“It’s only rock n roll, but I like it….”
Have you ever stopped to consider the meaning of those words? To me, it’s always meant that I could like anything I wanted, whether its Busted (my love is genuine, deal with it) or Slayer. It never mattered, because, well, its all rock n roll and there are no rules.
That all being said, and meant from the heart, I have from time to time, Dear Reader, hid behind that phrase.
There is a serious point here too. I don’t like writers who afford themselves some greater importance. I have railed against pomposity in all I write. The woman who wants to make you “feel” the music, in her reviews, blocked me on Twitter when I replied, “Really? I just fill mine with references to The Wildhearts, The Almighty, The Hold Steady and the odd knob gag”.
See, cos its only rock n roll and you either like it or you don’t. …..And also because I can’t be arsed with research.
Which is where The Speedways come in.
It came in my inbox from Rum Bar Records. This means it will rule. Nearly everything they put out does. They are also an American record label.
There were loads of reviews that needed doing around that time too, so when it was released on the date that came with the files, I downloaded it from Apple, and listened.
Now the first thing to say is the damn thing is incredible. Like, seriously good. Like in album of the year territory – if it had actually come out this year. See, the whole rest of the world was giving this 5 star ratings last …..urmmmm (regular) summer.
Which leads me onto the second problem this caused me. I was listening to this at work the other day and making my notes (come on, you don’t think I was actually working, do you?) and I am merrily giving it: “Elvis Costello and Cheap Trick jamming on Hold Steady songs” (told you I get them in whenever….) “another mighty US power pop band, I wish I was American….”
Then we get to the title track.
It’s got a UK train announcement on. “This is Sloane Square. This is a District Line Train to Upminster,” it says. No matter, its harmonica driven intro is pure Springsteen, Whiskeytown, whatever, they must’ve toured here. Shame I missed them. All things I am thinking.
Then the second verse merrily talks about “footsteps on the Holloway Road”. Now, I am not from London, but I’ve been to enough football matches to know that Arsenal’s ground is just off it.
Ok. They aren’t, are they? They couldn’t be, could they? The Speedways aren’t English?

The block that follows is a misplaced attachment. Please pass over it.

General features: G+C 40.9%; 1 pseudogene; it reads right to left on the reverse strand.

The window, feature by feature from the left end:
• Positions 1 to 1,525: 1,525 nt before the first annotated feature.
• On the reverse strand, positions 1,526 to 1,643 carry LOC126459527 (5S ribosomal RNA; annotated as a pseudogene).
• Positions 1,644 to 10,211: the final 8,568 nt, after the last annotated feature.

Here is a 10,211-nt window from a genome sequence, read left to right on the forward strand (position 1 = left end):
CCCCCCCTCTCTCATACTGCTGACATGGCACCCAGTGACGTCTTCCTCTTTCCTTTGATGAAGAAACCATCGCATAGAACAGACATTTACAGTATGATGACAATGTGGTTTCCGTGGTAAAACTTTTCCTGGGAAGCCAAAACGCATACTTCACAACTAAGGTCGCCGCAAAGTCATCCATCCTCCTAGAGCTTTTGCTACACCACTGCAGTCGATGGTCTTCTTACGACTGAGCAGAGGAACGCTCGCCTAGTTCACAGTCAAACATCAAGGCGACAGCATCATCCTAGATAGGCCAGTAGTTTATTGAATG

Yeah they are. Shit. Rips up notes and thinks “it’s only rock n roll but I like it….”, right?
“Just Another Regular Summer” is by The Speedways. They are an English band. It might just be the finest power pop ever produced by an English band, too.
Right from the start of “All I Want” (and the glib response to this is “all I want is to listen to this again”) this is beyond special. The longing in the lyrics, the sweetness of the melodies, the way Matt Julian’s voice melds with Mauro Venegas’ guitar to create the type of alchemy not seen since Silver Sun’s second record (“Neo Wave” was the last time an album of this type by a British band was this good).
Then the keyboards, so subtle, so glorious so wonderful on “Seen Better Days”, and the bass, oh good lord the bass groove that Adrian Alfonso gets. This is unfair, it really is.
“In Common With You” is anchored down by Kris Hood’s drumming, and its kind of punky. In the way that Pkewx3 are, but this is so so catchy. “This is the only time I didn’t know what to do” sings Julian, but he sounds absolutely sure.
On their Bandcamp page it says “1 Girl, 1 Summer, that’s it.” From that I assume it’s a break-up record. I’ll be honest, the piano on “In Her Life” is so gleeful that if it was, they must’ve thought the woman concerned must have been so far out of their league they are just grateful to have had her at all….
The Speedways actually came out of the ashes of an Nottingham pop-punk band (see, I might do research after all, but that makes for boring intro’s….) and that gift for melody is all over “Don’t Tell Me” and the words “don’t tell me that all it worked out, cos I promise that I wouldn’t tell you….” Will resonate with sad-arsed lonely blokes everywhere.
“That’ll Be The Day The Earth Stood Still (Drink The Pain Away)” should be the sound of summer 2020, and the harmonies are as lush as it gets. It jangles, it pulses, it is perfect pop music. I don’t drink, but I get the sentiment in the words.
“Tonight You’ll Find Love” rattles along like The Replacements, and note that “you’ll” find love, not “I’ll”, its subtle, its clever and its true. “One Kiss Can Lead To Another” is a timeless slice of solid gold, “Lonely Girl” is another that adds keys – a lot of them do, and it is another thing that sets them apart from many bands like this – and “Double Shot Of You” is where the Elvis Costello comparison came from earlier, it is straight from his early 80s period and “Reunion In The Rain” adds the tiny little glimmer of hope that we all cling to, that there might be just a little light at the end of the tunnel.
This being a 2019 re-release, it adds some bonus cuts, the pick of which is an utterly lovely cover of Kirsty MacColl’s “They Don’t Know”, not just a timely reminder of what we lost on December 18th 2000, but also I’ve seen Billy Bragg enough to know this: we always do the third verse of “A New England” for Kirsty, somehow it is comforting to know that even now there are blokes that don’t want to change the world, they are just looking for another girl.
The Speedways: “Just Another Regular Summer”. Album of the year. Which year? You decide.